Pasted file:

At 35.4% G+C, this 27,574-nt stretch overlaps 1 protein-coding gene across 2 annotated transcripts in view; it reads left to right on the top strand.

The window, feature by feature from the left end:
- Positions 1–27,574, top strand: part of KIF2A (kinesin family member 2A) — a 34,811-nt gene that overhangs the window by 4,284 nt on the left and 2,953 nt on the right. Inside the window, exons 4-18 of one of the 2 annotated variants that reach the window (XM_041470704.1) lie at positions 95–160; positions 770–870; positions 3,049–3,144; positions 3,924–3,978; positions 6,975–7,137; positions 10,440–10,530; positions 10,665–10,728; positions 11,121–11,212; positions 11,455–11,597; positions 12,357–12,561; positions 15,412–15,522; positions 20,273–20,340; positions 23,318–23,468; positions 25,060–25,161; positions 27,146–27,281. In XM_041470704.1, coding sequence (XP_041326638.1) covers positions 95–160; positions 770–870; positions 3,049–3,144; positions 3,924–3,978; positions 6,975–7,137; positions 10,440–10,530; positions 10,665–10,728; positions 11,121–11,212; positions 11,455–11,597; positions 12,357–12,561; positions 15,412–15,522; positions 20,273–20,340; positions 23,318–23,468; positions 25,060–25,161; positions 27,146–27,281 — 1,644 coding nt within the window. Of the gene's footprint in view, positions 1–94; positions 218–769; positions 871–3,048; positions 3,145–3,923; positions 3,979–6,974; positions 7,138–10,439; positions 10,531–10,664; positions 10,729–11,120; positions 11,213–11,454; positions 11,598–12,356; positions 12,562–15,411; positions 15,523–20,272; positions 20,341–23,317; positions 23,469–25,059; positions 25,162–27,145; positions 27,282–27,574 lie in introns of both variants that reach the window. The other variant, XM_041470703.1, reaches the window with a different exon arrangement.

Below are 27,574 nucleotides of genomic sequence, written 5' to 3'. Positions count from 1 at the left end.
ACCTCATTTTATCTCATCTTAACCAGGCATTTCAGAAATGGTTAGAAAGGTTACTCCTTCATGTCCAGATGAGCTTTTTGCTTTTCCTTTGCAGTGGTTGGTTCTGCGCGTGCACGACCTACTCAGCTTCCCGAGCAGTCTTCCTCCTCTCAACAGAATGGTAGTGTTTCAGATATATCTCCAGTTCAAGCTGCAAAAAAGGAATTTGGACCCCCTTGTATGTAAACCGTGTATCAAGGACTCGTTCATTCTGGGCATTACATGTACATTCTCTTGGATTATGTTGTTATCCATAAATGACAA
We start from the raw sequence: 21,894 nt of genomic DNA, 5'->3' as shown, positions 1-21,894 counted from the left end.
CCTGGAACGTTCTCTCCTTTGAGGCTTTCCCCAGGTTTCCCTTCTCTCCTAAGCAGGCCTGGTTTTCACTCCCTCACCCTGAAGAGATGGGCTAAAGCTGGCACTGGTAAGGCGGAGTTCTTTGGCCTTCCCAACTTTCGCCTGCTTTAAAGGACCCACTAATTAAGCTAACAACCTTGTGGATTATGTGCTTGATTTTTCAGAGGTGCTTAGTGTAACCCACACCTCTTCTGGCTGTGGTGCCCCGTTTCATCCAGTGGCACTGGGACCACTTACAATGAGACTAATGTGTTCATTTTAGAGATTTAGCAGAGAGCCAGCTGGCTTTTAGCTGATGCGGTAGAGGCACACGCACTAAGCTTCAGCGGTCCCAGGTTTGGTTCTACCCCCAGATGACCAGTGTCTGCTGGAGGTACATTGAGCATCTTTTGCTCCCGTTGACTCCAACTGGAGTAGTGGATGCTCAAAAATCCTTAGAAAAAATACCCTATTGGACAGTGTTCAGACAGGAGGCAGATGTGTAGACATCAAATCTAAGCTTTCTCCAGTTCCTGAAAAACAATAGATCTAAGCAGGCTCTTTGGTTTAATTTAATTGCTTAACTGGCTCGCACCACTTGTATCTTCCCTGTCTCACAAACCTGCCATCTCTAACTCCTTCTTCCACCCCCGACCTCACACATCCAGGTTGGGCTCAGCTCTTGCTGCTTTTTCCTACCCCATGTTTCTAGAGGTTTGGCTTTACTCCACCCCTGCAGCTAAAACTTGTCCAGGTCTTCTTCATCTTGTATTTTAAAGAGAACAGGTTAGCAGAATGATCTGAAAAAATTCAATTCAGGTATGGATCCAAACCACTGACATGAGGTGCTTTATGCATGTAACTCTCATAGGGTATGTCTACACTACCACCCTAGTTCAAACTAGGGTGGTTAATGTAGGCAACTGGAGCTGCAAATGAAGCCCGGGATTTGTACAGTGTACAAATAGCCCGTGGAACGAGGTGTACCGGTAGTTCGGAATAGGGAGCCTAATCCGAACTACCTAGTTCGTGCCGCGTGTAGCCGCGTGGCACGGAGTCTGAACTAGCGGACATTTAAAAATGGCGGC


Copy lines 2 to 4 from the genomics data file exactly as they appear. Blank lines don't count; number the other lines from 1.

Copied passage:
The window, feature by feature from the left end:
- Positions 1–27,574, top strand: part of KIF2A (kinesin family member 2A) — a 34,811-nt gene that overhangs the window by 4,284 nt on the left and 2,953 nt on the right. Inside the window, exons 4-18 of one of the 2 annotated variants that reach the window (XM_041470704.1) lie at positions 95–160; positions 770–870; positions 3,049–3,144; positions 3,924–3,978; positions 6,975–7,137; positions 10,440–10,530; positions 10,665–10,728; positions 11,121–11,212; positions 11,455–11,597; positions 12,357–12,561; positions 15,412–15,522; positions 20,273–20,340; positions 23,318–23,468; positions 25,060–25,161; positions 27,146–27,281. In XM_041470704.1, coding sequence (XP_041326638.1) covers positions 95–160; positions 770–870; positions 3,049–3,144; positions 3,924–3,978; positions 6,975–7,137; positions 10,440–10,530; positions 10,665–10,728; positions 11,121–11,212; positions 11,455–11,597; positions 12,357–12,561; positions 15,412–15,522; positions 20,273–20,340; positions 23,318–23,468; positions 25,060–25,161; positions 27,146–27,281 — 1,644 coding nt within the window. Of the gene's footprint in view, positions 1–94; positions 218–769; positions 871–3,048; positions 3,145–3,923; positions 3,979–6,974; positions 7,138–10,439; positions 10,531–10,664; positions 10,729–11,120; positions 11,213–11,454; positions 11,598–12,356; positions 12,562–15,411; positions 15,523–20,272; positions 20,341–23,317; positions 23,469–25,059; positions 25,162–27,145; positions 27,282–27,574 lie in introns of both variants that reach the window. The other variant, XM_041470703.1, reaches the window with a different exon arrangement.

Below are 27,574 nucleotides of genomic sequence, written 5' to 3'. Positions count from 1 at the left end.